Finding flaws in a lower court’s likelihood of confusion analysis, the Ninth Circuit Court of Appeals has vacated the denial of an injunction sought by Pom Wonderful that would block the sale of Pur Beverages’ “pur pom” energy drink. Pom Wonderful v. Hubbard, No. 14-55253 (9th Cir., order entered December 30, 2014).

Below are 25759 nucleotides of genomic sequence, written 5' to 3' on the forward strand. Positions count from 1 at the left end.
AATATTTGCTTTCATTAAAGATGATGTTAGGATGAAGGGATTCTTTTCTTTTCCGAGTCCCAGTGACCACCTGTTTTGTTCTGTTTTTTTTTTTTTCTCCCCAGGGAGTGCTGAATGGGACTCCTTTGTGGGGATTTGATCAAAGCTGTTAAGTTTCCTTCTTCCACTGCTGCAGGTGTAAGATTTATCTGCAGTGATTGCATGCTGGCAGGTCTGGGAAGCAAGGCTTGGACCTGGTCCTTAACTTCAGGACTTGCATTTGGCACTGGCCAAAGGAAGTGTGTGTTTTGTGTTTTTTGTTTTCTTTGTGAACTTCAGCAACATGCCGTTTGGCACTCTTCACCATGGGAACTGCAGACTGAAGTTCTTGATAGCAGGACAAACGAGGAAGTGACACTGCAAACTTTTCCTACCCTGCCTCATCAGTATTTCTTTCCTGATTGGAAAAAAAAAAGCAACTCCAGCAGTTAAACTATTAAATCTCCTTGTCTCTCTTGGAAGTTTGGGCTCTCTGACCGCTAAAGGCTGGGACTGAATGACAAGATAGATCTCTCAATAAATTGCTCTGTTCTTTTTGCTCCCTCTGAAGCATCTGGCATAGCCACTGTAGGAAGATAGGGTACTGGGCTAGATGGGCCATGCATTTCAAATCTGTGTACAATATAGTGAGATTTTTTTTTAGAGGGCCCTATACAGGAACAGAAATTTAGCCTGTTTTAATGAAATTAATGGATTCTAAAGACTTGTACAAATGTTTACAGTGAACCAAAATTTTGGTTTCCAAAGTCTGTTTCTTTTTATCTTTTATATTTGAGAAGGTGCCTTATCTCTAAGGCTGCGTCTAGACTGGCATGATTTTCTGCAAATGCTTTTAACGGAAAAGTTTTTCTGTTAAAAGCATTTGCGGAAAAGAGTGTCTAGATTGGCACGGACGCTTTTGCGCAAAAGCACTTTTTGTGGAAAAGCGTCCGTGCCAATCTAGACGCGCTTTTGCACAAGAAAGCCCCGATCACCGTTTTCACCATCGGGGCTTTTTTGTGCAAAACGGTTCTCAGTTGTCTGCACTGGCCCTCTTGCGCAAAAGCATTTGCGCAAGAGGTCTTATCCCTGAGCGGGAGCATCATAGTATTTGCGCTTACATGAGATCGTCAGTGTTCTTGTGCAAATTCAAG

Pom Wonderful sued Pur to prevent Pur from using the name “pur pom” based on a claim of trademark infringement, but a California federal court denied Pom Wonderful’s motion for preliminary injunction, finding that Pom likely would not prevail because of distinct visual features on the products. The Ninth Circuit disagreed; it found significant similarities between the “POM” mark owned by Pom and the “pom” used by Pur, including a stylized “o” in each. “POM” and “pom” also sound the same and both refer to pomegranate flavoring or ingredients, the court noted. “Balancing the marks’ many visual similarities, perfect aural similarity, and perfect semantic similarity more heavily than the marks’ visual dissimilarities—as we must—the similarity factor weighs heavily in Pom Wonderful’s favor,” the court found. “Mistakenly weighing the marks’ differences more heavily than their similarities, the district court clearly erred in finding that the similarity of the marks factor weighed against Pom Wonderful.” It also pointed out that both companies are likely to use the same market channels and their products are highly similar, which increases the likelihood of confusion.